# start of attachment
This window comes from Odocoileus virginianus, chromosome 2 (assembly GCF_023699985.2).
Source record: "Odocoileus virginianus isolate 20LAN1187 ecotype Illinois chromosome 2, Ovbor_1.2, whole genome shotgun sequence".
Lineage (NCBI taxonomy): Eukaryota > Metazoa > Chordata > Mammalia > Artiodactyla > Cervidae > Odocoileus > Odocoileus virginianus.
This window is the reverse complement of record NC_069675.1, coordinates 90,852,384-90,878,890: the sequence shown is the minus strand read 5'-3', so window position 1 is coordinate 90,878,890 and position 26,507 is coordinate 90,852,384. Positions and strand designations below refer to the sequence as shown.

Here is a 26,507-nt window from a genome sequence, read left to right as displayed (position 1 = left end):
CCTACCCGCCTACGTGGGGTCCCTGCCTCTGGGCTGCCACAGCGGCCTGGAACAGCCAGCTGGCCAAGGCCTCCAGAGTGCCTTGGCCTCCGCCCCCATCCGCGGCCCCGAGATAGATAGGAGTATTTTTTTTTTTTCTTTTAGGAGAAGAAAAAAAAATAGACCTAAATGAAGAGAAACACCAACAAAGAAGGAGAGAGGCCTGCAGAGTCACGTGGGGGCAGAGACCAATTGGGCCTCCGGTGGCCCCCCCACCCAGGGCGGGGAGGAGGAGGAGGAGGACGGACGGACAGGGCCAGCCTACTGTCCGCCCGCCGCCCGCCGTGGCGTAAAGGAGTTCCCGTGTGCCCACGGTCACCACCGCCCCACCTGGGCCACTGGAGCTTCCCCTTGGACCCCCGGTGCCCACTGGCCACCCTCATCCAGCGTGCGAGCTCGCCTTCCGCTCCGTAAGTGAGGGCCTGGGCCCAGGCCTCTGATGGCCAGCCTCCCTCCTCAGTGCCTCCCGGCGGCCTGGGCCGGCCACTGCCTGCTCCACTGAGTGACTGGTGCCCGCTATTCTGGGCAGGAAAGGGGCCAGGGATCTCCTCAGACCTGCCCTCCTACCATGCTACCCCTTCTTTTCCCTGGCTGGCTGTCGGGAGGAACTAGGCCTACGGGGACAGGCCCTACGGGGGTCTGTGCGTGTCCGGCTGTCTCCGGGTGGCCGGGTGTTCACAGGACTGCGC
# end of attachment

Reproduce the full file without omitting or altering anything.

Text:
This window comes from Odocoileus virginianus, chromosome 2 (assembly GCF_023699985.2).
Source record: "Odocoileus virginianus isolate 20LAN1187 ecotype Illinois chromosome 2, Ovbor_1.2, whole genome shotgun sequence".
Lineage (NCBI taxonomy): Eukaryota > Metazoa > Chordata > Mammalia > Artiodactyla > Cervidae > Odocoileus > Odocoileus virginianus.
This window is the reverse complement of record NC_069675.1, coordinates 90,852,384-90,878,890: the sequence shown is the minus strand read 5'-3', so window position 1 is coordinate 90,878,890 and position 26,507 is coordinate 90,852,384. Positions and strand designations below refer to the sequence as shown.

Here is a 26,507-nt window from a genome sequence, read left to right as displayed (position 1 = left end):
CCTACCCGCCTACGTGGGGTCCCTGCCTCTGGGCTGCCACAGCGGCCTGGAACAGCCAGCTGGCCAAGGCCTCCAGAGTGCCTTGGCCTCCGCCCCCATCCGCGGCCCCGAGATAGATAGGAGTATTTTTTTTTTTTCTTTTAGGAGAAGAAAAAAAAATAGACCTAAATGAAGAGAAACACCAACAAAGAAGGAGAGAGGCCTGCAGAGTCACGTGGGGGCAGAGACCAATTGGGCCTCCGGTGGCCCCCCCACCCAGGGCGGGGAGGAGGAGGAGGAGGACGGACGGACAGGGCCAGCCTACTGTCCGCCCGCCGCCCGCCGTGGCGTAAAGGAGTTCCCGTGTGCCCACGGTCACCACCGCCCCACCTGGGCCACTGGAGCTTCCCCTTGGACCCCCGGTGCCCACTGGCCACCCTCATCCAGCGTGCGAGCTCGCCTTCCGCTCCGTAAGTGAGGGCCTGGGCCCAGGCCTCTGATGGCCAGCCTCCCTCCTCAGTGCCTCCCGGCGGCCTGGGCCGGCCACTGCCTGCTCCACTGAGTGACTGGTGCCCGCTATTCTGGGCAGGAAAGGGGCCAGGGATCTCCTCAGACCTGCCCTCCTACCATGCTACCCCTTCTTTTCCCTGGCTGGCTGTCGGGAGGAACTAGGCCTACGGGGACAGGCCCTACGGGGGTCTGTGCGTGTCCGGCTGTCTCCGGGTGGCCGGGTGTTCACAGGACTGCGC